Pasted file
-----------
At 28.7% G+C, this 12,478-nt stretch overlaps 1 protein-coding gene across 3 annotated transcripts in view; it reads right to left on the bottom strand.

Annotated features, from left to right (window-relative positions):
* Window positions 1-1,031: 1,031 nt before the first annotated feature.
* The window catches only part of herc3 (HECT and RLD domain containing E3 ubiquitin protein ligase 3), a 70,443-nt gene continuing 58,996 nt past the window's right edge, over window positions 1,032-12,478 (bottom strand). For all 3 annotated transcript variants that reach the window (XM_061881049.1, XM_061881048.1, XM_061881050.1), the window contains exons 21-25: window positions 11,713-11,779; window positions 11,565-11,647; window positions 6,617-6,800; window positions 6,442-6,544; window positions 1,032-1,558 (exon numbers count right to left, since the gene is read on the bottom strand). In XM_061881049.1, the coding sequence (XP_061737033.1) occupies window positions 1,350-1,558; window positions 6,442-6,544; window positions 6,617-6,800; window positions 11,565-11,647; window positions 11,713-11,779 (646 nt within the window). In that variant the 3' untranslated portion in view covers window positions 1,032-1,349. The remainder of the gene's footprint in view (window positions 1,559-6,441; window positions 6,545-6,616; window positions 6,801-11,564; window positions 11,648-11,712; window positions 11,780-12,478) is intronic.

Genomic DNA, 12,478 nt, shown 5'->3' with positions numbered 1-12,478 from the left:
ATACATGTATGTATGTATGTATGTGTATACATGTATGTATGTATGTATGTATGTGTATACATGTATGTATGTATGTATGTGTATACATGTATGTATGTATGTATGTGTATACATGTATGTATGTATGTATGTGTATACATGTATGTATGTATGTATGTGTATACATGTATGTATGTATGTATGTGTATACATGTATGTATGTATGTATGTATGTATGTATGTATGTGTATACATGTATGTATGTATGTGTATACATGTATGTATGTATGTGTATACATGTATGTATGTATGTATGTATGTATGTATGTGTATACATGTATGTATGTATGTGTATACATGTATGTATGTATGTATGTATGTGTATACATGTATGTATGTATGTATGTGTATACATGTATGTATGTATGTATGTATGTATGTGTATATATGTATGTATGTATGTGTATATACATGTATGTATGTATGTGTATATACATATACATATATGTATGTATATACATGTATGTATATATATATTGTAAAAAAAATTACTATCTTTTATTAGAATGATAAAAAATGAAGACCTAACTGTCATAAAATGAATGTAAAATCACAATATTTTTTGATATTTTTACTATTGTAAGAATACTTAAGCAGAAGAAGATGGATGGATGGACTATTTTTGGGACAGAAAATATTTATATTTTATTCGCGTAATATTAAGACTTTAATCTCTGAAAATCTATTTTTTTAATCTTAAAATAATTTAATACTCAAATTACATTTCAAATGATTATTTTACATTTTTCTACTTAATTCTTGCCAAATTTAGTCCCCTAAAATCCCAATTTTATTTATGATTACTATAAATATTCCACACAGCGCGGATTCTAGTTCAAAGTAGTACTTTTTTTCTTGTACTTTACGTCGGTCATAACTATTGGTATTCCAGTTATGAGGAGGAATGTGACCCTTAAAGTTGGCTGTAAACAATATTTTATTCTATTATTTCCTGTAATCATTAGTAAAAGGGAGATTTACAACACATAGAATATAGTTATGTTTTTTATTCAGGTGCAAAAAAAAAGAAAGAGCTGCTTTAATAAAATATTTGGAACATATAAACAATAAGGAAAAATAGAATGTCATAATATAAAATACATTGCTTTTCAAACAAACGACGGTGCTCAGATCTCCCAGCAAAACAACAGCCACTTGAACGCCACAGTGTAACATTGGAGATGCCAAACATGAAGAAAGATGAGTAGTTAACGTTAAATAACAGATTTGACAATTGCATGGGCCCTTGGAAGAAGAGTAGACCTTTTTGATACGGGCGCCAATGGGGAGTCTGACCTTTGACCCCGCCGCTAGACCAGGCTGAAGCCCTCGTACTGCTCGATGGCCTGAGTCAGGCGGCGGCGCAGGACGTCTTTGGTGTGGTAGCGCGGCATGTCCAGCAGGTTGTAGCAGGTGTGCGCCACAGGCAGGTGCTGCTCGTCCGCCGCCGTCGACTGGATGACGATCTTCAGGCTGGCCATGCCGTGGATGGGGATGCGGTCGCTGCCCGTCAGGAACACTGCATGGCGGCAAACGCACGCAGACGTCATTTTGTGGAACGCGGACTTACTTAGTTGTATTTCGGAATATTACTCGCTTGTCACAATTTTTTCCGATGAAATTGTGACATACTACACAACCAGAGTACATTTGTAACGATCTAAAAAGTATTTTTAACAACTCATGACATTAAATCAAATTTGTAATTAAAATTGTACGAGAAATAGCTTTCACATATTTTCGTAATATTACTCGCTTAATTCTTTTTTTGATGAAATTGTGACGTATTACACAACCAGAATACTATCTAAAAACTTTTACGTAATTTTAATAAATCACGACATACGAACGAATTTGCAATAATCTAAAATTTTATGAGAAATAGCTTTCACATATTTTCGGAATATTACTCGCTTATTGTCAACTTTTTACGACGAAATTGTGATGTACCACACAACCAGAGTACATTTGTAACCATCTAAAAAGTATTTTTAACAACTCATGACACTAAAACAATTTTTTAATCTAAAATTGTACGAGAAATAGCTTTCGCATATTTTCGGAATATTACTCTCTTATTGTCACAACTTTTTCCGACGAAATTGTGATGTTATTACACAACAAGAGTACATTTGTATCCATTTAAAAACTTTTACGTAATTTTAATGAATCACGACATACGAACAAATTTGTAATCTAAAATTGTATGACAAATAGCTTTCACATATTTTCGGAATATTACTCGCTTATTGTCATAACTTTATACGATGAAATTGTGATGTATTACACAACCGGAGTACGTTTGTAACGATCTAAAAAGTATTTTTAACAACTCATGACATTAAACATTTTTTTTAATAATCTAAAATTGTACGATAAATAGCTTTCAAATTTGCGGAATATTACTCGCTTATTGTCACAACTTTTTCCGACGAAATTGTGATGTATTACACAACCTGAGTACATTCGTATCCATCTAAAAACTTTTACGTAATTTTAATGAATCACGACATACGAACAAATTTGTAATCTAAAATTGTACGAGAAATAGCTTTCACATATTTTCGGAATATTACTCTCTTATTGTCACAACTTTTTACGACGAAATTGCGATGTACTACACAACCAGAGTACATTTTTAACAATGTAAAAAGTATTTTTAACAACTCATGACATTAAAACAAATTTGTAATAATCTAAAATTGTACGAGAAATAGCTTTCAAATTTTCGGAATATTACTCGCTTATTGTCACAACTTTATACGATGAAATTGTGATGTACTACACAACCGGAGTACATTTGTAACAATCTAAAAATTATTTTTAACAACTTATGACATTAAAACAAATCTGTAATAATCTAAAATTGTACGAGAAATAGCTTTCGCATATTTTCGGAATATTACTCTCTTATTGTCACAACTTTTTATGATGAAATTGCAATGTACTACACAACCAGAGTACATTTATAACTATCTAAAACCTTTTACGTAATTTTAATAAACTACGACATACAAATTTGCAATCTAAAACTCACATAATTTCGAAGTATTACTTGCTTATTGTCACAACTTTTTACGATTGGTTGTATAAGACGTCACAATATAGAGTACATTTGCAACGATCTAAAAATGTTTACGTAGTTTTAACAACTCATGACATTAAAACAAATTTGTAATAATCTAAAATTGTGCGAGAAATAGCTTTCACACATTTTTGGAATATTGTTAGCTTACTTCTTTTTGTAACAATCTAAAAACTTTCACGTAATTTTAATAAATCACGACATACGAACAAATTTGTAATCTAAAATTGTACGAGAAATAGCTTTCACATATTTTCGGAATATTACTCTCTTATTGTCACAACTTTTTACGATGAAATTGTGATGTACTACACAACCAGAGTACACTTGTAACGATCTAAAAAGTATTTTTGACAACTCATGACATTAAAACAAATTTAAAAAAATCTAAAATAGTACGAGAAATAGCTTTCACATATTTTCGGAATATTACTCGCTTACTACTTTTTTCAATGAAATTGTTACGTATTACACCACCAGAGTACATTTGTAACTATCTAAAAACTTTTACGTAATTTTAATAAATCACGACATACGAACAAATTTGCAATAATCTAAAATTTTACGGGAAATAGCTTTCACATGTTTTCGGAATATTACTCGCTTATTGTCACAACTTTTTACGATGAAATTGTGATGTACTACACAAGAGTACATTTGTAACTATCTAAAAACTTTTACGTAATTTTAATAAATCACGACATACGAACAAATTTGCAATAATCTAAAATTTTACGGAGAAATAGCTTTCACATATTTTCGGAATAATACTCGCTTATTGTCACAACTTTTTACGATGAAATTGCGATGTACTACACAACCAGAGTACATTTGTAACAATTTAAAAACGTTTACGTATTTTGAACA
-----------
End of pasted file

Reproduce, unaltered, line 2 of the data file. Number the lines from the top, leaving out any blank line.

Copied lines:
Annotated features, from left to right (window-relative positions):